Saturday, December 04, 2004

What's Ours is Theirs?

A recent post dealt with the Open Access movement in scientific publishing, one aspect of which is intellectual property and who "owns" what. If I work for a company they usually get ownership of what I produce. Since you and I as taxpayers pay for a lot of research, I think we can expect to get something for it, too, and not have to pay for it twice. That is why it was a bit distressing to see the following news item: UMass edges Harvard in research license income in the Boston Business Journal:
The University of Massachusetts reportedly has edged ahead of Harvard University in research licensing income, ranking 14th in the nation, three slots behind the Massachusetts Institute of Technology and two positions ahead of Harvard.[...]"This is exciting," [said] UMass President Jack Wilson .... "We're second now in New England. We were nowhere. We are one of the fastest-growing programs in intellectual property in the United States."

That's great, and I'm also thrilled for UMass, a state university that needs the extra dough much more than Harvard does. But what's the principle here? I bought it but they own it?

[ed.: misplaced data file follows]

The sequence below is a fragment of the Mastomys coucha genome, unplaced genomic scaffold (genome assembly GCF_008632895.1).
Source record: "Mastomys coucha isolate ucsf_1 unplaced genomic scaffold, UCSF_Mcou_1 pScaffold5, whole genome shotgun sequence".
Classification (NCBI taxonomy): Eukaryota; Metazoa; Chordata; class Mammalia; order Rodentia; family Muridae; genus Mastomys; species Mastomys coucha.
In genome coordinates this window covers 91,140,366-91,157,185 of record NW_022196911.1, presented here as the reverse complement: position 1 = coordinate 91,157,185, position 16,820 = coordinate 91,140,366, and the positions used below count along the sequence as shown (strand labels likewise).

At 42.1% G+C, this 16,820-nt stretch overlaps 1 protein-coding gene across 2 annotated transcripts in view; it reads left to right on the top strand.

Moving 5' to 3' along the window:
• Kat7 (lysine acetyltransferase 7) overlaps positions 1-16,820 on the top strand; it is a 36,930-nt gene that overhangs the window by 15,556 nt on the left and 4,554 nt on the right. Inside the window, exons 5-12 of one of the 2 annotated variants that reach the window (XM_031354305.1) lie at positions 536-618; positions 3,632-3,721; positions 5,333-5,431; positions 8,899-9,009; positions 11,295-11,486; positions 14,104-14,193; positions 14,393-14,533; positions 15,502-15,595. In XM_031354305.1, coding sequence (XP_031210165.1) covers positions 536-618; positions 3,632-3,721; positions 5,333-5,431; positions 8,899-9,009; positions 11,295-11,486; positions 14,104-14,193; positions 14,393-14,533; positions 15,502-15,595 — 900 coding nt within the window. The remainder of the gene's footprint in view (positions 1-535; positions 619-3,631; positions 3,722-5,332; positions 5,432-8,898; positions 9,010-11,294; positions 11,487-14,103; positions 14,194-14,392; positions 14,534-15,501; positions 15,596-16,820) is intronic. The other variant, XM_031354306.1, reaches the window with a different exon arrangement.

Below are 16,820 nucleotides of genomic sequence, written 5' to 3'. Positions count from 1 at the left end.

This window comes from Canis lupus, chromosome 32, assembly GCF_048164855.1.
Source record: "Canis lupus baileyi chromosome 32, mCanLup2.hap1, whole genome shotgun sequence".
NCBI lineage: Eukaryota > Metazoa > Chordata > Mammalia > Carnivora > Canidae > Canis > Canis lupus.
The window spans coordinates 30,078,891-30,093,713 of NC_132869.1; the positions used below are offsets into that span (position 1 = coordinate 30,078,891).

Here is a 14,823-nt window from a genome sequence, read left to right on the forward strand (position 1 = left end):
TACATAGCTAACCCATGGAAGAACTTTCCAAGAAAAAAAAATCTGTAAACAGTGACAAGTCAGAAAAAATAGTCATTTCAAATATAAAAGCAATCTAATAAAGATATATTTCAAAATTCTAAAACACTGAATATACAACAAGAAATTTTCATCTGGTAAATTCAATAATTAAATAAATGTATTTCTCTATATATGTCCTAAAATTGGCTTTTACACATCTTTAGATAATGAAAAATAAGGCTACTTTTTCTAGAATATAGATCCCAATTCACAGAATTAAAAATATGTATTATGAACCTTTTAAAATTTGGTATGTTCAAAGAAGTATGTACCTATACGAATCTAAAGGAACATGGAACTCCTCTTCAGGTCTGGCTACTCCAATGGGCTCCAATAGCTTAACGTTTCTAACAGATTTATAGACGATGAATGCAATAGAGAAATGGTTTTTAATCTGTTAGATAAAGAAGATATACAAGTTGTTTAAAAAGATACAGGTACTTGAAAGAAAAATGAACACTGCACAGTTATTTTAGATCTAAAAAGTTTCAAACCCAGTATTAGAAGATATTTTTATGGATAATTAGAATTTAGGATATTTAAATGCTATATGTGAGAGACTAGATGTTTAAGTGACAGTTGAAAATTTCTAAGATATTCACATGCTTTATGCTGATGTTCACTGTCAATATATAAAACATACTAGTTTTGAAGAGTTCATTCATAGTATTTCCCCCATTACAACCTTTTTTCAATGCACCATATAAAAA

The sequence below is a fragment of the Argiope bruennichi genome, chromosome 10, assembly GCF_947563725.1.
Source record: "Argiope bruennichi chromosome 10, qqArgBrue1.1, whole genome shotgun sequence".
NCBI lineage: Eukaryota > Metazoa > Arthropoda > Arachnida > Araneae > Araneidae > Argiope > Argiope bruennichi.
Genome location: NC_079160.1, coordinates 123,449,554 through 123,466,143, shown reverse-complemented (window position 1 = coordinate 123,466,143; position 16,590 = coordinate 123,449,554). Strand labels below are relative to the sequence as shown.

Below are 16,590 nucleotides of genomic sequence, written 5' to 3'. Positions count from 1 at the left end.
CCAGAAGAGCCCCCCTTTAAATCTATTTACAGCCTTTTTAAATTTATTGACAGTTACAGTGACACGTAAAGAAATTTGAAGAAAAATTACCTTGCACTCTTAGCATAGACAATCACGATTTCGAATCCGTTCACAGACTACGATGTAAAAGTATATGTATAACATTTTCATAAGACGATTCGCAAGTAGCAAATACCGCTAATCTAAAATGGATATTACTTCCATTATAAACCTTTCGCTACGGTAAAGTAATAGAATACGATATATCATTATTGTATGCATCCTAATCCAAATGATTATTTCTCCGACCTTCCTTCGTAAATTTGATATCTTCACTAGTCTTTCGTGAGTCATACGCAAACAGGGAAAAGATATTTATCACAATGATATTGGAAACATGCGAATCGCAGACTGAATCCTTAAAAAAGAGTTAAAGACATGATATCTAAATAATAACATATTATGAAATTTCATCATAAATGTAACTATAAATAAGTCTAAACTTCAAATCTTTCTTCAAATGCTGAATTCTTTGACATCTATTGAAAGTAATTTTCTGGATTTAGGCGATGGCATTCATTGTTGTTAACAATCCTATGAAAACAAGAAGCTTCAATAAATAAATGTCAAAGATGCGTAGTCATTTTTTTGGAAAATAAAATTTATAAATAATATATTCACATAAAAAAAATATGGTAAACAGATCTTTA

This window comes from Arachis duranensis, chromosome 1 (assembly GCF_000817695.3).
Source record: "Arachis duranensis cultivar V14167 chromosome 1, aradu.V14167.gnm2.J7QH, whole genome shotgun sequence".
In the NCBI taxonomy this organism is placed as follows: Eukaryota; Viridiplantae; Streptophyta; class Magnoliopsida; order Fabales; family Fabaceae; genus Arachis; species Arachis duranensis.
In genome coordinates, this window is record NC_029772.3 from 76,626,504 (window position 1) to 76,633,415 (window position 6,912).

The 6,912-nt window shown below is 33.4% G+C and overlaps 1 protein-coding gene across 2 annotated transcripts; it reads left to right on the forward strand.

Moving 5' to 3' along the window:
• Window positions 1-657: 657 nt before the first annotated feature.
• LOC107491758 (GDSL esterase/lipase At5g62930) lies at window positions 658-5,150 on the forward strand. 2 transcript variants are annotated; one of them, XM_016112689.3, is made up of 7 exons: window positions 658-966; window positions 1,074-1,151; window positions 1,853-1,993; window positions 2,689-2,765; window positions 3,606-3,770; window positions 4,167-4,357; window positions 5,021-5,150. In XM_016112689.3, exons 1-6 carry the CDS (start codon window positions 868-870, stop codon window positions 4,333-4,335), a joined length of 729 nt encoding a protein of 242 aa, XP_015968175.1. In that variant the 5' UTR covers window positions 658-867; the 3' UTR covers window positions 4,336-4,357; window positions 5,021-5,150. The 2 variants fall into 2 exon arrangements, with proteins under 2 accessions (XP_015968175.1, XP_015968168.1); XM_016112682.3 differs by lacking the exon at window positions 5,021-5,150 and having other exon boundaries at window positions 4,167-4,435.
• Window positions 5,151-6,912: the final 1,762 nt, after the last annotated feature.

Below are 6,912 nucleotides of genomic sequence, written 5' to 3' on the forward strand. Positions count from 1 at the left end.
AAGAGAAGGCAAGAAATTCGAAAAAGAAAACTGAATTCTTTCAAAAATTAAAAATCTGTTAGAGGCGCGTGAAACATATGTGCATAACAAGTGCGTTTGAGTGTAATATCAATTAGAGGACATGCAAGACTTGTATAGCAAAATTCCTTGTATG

That's why I was glad to see another item, this time in Wired News, that The National Oceanic and Atmospheric Administration (NOAA) is now providing weather data in open access XML format. What this does, effectively, is prevent commercial providers from monopolizing access to weather data by the public. Sites like AccuWeather and The Weather Channel have been taking NOAA data, formatting it in a friendly way and selling it to the public and radio and television stations. I have no problem with that because they are adding value. But before the move to XML the data was only available to the public in theory because it took effort and knowledge to decode and use it.
"There was pressure on the National Weather Service not to make that information available," said Jamais Cascio, a writer for WorldChanging, an online pro-environment publication. But now "anyone with XML skills can build a reader," Cascio said. "It takes a minimal amount of XML knowledge to cobble together a weather program, and that's exciting.
I couldn't agree more. Medical and public health people can discourage the practice of making the public pay twice by refusing to sign copyright assignments to journals (I no longer sign them; they publish my papers anyway) and using Open Access journals. They can also use the new breed of "permission-less" licenses. For more, head over to the Creative Commons site.